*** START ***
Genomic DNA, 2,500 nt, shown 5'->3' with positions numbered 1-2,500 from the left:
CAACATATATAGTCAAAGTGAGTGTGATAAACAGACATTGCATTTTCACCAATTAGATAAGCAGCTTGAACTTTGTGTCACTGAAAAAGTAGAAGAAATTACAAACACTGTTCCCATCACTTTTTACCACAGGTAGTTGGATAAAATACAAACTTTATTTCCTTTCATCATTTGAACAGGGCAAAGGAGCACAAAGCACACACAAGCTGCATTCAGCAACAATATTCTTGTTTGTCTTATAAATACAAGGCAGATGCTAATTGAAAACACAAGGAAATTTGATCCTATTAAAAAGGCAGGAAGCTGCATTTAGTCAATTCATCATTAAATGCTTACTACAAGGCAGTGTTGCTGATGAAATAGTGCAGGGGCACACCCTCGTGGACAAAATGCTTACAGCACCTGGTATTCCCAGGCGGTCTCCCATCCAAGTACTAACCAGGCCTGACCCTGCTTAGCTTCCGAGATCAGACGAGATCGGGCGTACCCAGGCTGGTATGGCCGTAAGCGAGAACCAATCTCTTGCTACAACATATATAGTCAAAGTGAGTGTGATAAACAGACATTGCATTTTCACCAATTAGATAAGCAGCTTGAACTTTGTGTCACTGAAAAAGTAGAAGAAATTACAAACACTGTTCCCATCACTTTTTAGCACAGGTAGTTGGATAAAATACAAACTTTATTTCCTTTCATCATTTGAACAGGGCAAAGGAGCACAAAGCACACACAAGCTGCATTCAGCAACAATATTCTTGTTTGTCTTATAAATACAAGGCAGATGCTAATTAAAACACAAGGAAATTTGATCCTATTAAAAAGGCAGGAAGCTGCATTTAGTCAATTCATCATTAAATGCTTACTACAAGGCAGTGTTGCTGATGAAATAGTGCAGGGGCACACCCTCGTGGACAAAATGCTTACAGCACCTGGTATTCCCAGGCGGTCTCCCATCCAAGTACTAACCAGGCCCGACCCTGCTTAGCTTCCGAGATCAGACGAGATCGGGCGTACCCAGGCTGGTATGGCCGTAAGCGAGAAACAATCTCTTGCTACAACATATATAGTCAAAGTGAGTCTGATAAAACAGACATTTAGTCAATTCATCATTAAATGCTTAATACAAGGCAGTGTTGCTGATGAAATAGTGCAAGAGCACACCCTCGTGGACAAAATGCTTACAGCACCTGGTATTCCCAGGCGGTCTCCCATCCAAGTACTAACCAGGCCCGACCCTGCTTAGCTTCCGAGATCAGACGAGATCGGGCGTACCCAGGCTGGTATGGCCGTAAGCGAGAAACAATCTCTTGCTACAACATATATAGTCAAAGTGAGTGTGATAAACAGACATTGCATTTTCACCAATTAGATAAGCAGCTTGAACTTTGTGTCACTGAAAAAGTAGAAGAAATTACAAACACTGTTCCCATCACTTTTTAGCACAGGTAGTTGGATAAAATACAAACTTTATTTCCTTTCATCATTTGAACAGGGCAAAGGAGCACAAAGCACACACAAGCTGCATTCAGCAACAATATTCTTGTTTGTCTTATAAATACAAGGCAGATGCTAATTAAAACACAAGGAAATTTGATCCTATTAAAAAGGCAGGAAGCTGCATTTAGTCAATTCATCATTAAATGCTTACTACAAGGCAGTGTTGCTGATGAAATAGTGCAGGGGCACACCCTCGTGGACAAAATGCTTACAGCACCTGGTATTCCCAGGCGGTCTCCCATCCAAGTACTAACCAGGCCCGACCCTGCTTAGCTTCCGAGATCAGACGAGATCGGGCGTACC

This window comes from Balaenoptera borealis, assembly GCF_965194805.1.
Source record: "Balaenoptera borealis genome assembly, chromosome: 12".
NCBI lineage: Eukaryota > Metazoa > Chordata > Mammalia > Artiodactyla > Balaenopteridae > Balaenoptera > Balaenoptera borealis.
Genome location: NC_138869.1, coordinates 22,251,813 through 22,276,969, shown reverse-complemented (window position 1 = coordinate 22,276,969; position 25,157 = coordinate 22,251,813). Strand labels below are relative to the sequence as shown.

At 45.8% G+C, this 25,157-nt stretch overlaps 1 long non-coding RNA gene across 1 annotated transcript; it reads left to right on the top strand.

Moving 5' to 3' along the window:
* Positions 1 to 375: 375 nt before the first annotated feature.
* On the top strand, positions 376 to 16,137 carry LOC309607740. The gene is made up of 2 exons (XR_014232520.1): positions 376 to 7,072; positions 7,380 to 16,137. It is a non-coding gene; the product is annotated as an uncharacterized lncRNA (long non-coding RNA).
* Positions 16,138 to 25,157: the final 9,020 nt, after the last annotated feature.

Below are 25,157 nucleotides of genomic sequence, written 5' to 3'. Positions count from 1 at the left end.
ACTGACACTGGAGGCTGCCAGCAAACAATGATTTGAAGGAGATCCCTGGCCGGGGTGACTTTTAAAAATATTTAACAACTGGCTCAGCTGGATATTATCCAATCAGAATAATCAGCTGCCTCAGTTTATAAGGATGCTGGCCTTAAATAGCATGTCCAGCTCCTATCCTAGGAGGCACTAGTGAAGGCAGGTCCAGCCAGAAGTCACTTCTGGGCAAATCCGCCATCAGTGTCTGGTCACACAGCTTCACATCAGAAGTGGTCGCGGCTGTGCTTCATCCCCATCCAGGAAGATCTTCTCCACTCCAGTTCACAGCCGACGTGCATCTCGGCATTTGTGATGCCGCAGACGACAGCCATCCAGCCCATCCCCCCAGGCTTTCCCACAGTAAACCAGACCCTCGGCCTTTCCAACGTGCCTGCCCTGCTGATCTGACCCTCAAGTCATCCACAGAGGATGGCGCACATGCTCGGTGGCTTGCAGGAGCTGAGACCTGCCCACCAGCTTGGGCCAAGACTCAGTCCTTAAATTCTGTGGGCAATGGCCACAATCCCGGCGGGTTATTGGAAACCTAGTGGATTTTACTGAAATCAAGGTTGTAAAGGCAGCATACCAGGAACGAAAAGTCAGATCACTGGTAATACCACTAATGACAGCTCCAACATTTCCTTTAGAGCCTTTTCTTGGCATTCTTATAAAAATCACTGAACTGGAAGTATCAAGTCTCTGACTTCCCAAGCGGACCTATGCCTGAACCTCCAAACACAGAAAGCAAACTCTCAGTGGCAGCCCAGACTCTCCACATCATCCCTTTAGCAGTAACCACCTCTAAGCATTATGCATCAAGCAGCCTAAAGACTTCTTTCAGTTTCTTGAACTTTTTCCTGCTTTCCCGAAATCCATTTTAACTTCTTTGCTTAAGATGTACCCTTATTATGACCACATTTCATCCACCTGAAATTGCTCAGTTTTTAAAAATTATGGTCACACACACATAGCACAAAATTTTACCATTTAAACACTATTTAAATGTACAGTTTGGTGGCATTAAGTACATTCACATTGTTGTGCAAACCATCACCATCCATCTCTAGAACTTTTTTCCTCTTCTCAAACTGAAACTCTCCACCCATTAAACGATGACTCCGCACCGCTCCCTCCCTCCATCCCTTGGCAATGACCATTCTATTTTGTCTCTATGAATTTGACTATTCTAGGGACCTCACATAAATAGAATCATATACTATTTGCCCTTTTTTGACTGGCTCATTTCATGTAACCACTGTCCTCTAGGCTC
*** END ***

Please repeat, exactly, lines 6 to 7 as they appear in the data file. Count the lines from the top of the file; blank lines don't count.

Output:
Genome location: NC_138869.1, coordinates 22,251,813 through 22,276,969, shown reverse-complemented (window position 1 = coordinate 22,276,969; position 25,157 = coordinate 22,251,813). Strand labels below are relative to the sequence as shown.

At 45.8% G+C, this 25,157-nt stretch overlaps 1 long non-coding RNA gene across 1 annotated transcript; it reads left to right on the top strand.